While everyone is familiar with Louis Riel and what he did to form the Province of Manitoba, very few people are aware of the accomplishments of his father, Louis Riel the Miller, and his younger brother, Joseph, both of who played key roles in the history of Manitoba and St. Vital.
For starters, few people know that The Miller was partially responsible for breaking the Hudson Bay Company’s monopoly on the fur trade and having the first bilingual judge appointed in what was known as Rupertsland. And it turns out Joseph outshone both his father and brother when it came to local politics.
Riel House, on River Road in St. Vital, was built by Joseph in 1881, and it was his base of operations as a St. Vital politician, either as councillor or reeve, for 32 years. In 1899, Joseph was certified as a postmaster and operated the post office from his home until his death of a heart attack on May 25, 1921.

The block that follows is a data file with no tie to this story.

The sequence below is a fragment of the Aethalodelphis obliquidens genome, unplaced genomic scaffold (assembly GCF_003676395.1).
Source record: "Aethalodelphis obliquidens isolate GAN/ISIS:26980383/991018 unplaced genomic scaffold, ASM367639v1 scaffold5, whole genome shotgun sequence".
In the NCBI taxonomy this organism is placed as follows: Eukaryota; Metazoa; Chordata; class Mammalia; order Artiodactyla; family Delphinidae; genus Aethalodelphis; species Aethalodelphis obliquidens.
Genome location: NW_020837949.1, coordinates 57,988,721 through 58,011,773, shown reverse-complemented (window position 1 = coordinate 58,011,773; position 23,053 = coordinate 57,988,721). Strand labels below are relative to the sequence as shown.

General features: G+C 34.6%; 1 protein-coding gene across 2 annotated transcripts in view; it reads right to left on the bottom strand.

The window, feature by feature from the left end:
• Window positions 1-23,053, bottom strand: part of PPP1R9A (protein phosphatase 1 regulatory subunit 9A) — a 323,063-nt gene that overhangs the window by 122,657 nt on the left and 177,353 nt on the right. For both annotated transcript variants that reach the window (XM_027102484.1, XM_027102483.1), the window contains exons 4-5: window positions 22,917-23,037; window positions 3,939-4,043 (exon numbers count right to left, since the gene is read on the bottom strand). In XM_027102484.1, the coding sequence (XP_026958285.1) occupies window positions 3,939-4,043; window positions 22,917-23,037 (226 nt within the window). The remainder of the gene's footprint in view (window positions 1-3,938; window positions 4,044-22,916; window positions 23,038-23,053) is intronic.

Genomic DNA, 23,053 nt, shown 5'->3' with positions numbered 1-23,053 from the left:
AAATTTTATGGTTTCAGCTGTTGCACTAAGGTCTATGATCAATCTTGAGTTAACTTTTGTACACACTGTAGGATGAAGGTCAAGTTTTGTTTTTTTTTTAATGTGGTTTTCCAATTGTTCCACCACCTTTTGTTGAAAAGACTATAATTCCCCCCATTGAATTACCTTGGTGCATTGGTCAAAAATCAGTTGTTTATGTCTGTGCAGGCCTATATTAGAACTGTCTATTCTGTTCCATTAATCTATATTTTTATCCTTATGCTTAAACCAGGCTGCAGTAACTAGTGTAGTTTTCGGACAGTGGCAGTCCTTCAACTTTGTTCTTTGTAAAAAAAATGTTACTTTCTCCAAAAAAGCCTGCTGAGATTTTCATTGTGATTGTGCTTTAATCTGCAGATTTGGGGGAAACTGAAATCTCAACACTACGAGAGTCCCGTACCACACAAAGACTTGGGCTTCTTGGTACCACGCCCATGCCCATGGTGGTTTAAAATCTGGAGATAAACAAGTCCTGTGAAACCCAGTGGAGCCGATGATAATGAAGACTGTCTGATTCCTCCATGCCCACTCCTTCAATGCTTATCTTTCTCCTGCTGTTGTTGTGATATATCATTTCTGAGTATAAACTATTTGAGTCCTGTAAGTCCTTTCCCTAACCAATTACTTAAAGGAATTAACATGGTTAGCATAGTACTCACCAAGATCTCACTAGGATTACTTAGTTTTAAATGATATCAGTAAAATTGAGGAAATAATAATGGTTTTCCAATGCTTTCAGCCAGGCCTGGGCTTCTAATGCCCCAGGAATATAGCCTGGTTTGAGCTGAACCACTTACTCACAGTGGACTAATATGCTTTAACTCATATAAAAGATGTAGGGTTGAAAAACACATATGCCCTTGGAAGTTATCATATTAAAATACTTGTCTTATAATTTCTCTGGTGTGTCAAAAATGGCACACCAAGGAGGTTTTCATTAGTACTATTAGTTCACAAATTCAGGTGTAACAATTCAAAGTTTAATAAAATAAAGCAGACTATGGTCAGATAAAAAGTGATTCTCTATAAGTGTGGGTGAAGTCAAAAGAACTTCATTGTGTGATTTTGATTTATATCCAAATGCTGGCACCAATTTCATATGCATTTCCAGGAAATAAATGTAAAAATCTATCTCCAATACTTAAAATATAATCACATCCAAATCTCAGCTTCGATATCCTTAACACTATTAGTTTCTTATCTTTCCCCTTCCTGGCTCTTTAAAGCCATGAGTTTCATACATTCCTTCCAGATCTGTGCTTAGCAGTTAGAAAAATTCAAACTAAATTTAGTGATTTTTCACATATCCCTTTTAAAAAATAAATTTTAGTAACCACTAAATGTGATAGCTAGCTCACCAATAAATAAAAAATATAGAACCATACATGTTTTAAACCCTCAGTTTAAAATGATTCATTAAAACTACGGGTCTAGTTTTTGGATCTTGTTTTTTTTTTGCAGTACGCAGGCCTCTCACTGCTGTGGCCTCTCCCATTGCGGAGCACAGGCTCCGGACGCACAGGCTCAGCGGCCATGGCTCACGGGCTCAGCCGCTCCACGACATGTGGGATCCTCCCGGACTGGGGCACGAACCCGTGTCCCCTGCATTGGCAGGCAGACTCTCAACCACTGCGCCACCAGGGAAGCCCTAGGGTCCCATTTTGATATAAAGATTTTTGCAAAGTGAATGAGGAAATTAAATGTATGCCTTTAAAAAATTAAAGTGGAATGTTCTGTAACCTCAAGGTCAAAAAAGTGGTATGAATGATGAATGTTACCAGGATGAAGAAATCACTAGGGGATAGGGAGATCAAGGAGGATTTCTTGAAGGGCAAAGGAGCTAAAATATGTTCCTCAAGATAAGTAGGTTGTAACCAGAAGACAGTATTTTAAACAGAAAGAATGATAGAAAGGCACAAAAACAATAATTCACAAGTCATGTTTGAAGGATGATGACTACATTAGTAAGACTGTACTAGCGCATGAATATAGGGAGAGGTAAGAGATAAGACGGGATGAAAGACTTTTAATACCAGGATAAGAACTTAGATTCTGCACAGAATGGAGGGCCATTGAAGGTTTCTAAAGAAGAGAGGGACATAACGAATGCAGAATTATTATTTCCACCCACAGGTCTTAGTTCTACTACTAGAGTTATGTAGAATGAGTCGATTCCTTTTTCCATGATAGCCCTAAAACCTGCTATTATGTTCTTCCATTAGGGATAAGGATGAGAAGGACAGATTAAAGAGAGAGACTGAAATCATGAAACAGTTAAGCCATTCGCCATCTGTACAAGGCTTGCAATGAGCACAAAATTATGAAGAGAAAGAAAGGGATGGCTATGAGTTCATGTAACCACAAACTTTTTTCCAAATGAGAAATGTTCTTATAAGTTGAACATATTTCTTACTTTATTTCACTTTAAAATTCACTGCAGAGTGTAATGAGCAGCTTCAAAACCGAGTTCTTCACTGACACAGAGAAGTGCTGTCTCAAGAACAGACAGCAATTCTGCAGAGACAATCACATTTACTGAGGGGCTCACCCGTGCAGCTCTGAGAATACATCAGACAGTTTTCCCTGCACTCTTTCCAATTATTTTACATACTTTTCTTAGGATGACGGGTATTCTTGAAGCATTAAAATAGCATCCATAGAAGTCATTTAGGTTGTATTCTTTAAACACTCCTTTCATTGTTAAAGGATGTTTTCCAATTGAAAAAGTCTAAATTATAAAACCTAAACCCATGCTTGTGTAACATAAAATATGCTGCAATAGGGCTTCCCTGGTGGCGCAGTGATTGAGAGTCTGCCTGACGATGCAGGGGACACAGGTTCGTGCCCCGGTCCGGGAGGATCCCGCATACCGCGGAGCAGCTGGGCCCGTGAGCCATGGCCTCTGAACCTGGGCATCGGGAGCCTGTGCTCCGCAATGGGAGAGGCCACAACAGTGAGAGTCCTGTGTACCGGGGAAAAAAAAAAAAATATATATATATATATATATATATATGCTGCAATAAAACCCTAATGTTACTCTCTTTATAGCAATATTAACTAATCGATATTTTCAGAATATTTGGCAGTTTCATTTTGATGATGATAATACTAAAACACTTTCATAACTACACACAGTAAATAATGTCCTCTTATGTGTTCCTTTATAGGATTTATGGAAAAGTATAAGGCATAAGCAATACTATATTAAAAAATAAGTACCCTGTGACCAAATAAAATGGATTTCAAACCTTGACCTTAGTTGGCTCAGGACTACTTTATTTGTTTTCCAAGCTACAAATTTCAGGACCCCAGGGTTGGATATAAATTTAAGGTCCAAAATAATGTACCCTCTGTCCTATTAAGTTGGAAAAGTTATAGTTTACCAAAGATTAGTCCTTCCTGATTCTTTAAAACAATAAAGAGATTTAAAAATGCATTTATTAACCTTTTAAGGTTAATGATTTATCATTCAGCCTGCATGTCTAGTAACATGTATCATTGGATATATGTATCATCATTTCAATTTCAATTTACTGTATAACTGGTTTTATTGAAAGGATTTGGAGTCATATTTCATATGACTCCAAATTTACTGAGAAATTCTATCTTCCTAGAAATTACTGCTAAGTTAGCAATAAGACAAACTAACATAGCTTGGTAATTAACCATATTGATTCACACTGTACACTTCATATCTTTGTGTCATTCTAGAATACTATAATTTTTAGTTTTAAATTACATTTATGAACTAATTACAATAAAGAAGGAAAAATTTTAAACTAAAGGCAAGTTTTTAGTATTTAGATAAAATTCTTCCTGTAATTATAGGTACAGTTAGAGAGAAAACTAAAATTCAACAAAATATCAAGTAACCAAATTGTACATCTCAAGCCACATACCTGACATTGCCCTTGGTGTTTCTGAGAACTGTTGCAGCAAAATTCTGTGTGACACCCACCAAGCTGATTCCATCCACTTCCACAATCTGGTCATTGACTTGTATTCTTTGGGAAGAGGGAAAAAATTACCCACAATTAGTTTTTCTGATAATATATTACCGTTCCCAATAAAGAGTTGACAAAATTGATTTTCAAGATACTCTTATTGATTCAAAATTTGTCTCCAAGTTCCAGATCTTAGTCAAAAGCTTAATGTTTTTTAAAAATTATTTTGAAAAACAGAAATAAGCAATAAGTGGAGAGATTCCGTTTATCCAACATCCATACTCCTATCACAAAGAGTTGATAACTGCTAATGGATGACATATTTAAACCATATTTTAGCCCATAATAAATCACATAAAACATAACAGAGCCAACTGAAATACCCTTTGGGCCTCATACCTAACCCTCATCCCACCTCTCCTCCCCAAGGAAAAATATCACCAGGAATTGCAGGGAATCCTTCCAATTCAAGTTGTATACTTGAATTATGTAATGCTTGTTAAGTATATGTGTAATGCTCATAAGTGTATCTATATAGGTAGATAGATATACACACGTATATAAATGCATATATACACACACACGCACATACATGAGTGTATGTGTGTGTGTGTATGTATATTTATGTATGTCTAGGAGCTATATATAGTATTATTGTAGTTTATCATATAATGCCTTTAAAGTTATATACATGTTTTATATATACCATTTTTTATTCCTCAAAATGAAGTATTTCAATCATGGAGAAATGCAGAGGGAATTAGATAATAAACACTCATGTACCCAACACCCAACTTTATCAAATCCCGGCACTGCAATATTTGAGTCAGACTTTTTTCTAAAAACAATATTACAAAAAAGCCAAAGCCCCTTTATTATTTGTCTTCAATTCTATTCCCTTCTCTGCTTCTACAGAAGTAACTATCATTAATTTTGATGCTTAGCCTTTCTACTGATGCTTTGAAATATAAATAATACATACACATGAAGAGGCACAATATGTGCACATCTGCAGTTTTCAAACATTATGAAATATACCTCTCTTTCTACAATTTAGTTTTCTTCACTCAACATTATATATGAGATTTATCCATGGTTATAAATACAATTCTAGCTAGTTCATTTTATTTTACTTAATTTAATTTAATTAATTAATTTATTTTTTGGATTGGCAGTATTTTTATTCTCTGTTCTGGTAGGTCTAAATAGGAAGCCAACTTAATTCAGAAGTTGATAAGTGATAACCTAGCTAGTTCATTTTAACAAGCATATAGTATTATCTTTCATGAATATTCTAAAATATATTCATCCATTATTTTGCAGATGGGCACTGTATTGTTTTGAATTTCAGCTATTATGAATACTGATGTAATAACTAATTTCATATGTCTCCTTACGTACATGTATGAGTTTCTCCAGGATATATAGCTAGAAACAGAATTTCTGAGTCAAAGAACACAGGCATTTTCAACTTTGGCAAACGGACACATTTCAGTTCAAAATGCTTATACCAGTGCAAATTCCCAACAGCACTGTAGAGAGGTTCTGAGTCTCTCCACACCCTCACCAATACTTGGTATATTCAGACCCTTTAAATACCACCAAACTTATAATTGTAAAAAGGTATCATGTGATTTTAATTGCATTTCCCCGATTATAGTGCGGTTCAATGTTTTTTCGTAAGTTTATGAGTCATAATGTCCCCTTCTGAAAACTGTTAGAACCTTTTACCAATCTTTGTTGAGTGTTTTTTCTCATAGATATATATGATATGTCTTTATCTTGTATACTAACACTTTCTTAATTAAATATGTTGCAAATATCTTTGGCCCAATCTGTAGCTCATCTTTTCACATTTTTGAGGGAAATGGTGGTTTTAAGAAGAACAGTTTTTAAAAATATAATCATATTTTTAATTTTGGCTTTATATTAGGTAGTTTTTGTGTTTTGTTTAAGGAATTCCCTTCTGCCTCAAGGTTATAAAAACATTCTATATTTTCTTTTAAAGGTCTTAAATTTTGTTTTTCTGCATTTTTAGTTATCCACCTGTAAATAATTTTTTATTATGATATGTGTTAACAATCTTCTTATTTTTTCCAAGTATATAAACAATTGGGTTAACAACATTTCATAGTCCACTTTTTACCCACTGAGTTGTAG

Riel the Miller supported a free fur trade and also insisted that French be used in the courts at Red River. On May 17, 1849 when Pierre Guillaume Sayer was found guilty of selling furs, the eldest Riel led 300 armed men who surrounded the court demanding a free fur trade. Sayer was released without penalty and the Hudson Bay Company’s monopoly was broken.
Later that year, Riel the Miller was one of the petitioners who successfully petitioned for the removal of Adam Thorn, the Recorder of Rupert’s Land, in favour of a bilingual judge.
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The St. Vital Museum — now open only on Saturdays from 10 a.m. until 4 p.m. — is on course to surpass last year’s attendance of 817 visitors. Special tours may be arranged by emailing email@example.com or by calling 204-255-2864.
Directors are busy putting together a 2014 calendar, which will be sold, for the bargain price of $5 as well as a colouring book for kids.
The annual general meeting is set for 2 p.m., Nov. 9, in the vestibule of 604 St. Mary’s Road.